Luckily, Fredrickson just can't seem to "Make It Stop"
A country twang, a classic British Invasion-style pop structure, an almost new wave guitar-chug chorus. Who can put all that together and make it sound easy?
That would be veteran Milwaukee musician Mike Fredrickson, who after his tenure with the storied Mosleys, played bass with Robbie Fulks and Paul Cebar – two gigs he still does with frequency – maintained a weekly residency as a singer and guitarist at Linneman's Riverwest Inn.
Fredrickson has just issued his 13th CD – the 13-song "Make It Stop" – but because Fredrickson's songwriting well is so deep that number 14 is already being manufactured and he's got enough songs to crack open a 15th.
In the meantime, "Make It Stop" will do just fine, with its unadorned mix of rock and roll, country and folk. Fredrickson isn't working on the fringes of styles, but, rather, absorbs styles into music that feels comfortable, familiar, but with a twist.
The uptempo acoustic "Dirty Girl" has a folk-y intro, "Kinda Crazy" is a power pop gem, "Hold Me Close" has a western swing vibe and I'm not even sure how to describe "Earn Your Love."
We asked Fredrickson about making "Make It Stop" and about the progress on its already numerous follow-ups...
OnMilwaukee.com: Let's get some background out of the way. What was your most recent CD before "Make It Stop"?
Mike Fredrickson: My most recent CD before "Make it Stop" was "Souvenirs," which I made in 2010 in John's (Sieger) basement, with Reggie Bordeaux on drums, and me and John doing the rest.
OMC: And who are you performing with these days? Are you still working with Paul?
MF: I'm still playing solo at Linneman's on the second Tuesday of each month, I'm still playing bass with Paul Cebar, and I still do the occasional Robbie Fulks gig when he needs his "rock" outfit.
OMC: Tell me a bit about making the new disc. Did it start out casually or were you planning on making a CD from the start?
MF: For the "Make It Stop" CD it was a continuation of where me and John had left off with "Souvenirs." I had a different bunch of songs and I really like recording in John's basement so we did another one. So, to answer your question, yes I wanted it to be a CD from the start.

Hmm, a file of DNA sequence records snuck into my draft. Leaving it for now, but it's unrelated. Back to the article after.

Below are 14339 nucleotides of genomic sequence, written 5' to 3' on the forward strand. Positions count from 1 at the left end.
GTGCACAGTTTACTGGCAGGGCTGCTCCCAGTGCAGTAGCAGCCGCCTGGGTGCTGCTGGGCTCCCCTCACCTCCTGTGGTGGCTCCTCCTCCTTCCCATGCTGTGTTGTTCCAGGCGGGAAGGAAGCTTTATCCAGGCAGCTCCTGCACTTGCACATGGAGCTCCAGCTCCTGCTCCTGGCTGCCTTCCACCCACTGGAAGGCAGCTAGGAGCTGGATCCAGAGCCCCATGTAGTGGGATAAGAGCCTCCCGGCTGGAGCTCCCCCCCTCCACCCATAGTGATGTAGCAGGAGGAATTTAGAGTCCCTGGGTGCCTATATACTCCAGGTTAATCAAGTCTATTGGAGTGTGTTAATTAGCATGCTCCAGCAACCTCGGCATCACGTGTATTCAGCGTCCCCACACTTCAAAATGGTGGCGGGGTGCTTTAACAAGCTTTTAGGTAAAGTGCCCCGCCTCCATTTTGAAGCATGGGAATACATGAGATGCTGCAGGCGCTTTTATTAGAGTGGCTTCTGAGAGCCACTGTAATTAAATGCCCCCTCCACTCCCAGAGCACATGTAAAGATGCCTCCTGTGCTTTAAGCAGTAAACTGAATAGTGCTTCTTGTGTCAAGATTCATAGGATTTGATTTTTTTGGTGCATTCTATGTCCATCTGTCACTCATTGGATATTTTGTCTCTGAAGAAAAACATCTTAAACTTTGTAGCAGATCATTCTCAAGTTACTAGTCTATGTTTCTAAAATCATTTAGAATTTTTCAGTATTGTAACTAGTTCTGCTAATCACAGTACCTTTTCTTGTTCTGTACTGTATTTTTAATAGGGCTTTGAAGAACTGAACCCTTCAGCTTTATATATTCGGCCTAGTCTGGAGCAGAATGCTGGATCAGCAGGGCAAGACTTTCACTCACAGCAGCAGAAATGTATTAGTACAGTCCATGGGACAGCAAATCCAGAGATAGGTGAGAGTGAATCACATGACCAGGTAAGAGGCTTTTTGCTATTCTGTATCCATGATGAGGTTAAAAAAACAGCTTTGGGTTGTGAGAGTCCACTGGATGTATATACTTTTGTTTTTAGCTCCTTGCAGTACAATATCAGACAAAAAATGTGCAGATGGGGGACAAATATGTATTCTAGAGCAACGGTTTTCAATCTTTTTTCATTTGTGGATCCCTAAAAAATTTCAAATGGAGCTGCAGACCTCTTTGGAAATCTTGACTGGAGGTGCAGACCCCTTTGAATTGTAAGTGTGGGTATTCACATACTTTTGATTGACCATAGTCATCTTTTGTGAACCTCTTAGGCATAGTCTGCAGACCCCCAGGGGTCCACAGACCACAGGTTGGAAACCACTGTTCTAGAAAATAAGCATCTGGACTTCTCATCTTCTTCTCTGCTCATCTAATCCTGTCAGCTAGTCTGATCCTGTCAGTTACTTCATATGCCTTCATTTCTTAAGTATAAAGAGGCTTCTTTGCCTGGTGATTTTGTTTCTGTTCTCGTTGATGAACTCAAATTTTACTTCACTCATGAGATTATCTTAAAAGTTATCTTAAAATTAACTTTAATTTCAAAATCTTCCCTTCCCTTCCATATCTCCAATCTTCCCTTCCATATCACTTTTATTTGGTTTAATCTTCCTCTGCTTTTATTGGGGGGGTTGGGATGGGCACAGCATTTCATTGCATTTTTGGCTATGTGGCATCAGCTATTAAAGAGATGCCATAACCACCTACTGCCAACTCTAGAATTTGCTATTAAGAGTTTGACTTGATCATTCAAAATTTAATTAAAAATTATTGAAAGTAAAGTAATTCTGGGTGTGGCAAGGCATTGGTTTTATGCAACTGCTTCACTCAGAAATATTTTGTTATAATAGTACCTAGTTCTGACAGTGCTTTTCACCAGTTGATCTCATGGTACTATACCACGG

OMC: You've got a nice cast of local all-stars backing you up. Did you have them in a room together or did folks kinda come in and do their parts one at a time over time?
MF: They came in as they were available. There are four different drummers on this one and Jason Klagstad as well as me and John on guitars, so it was a project that took the better part of a winter to complete. Sometimes, me and John were playing at the same time, but mostly it was me and (drummer) John Carr getting the bed tracks down first and then building it up from there. Bob Schneider added his drum parts to the end of a few of them, so we did it backwards, too!
OMC: Do you write a song and arrangement to completion and then record it or do you start with a more basic design and let it go where it goes with the other musicians in the studio?
MF: I usually have the song written first before I record it. John comes up with arrangement ideas that are invaluable and they usually find their way into the song, but a band doesn't sit around and "jam" on an idea until a song is born. I think that's moronic.
It's true that every player adds his own take on how his or her parts are sounding to them and I usually let them have a go at it, but I still have veto power throughout. With players that are this good, they usually have too many ideas to add so I'm more of an editor after the fact.
OMC: I know that you are an accomplished painter, too. Do you see parallels in the way you create music and the way you make visual art?
MF: Apples and oranges. They are both attempts at creating an alternate reality, but one is a team sport and the other is a long hard solo slog. And there's no applause at the end of a painting!
OMC: Do those media inform each other in some way, too, or are they distinct?
MF: Yes, I think dance, film, painting, music, comedy, theater, TV, print, is all swirling around in one big circus and we have to be able to pick what's going to influence our creative decisions and what we're going to ignore.
What really happens is when I'm in the back of a van on the road playing music all I think about is painting and wishing I could be home painting. And when I'm painting, songs keep bugging me and popping into my head and I keep wishing someone in this fricking town would let me play my own music in a band setting again.
So they act like two spoiled children that are jealous of each other and they never give me a moments peace. That's how they "inform" each other.
OMC: What's your plan for the disc? Will you play gigs to promote it actively?
MF: My plans for the disc are to sell it to as many people as possible. Without a band I'm kind of stuck as far as playing goes, but I do play these songs in my solo show and if anybody out there is interested in starting a band, I'm all ears.
OMC: Do you have a bag full of new songs already, since you finished this one, I mean?
MF: Yes, I've got about 12 songs ready to record. I just need to come up with the money to do it. Also, I'm releasing a compilation CD next month of songs from all 13 of my CDs, from The Mosleys through "Make It Stop." It has 24 tracks on it and is going to be called "MF Shuffle."
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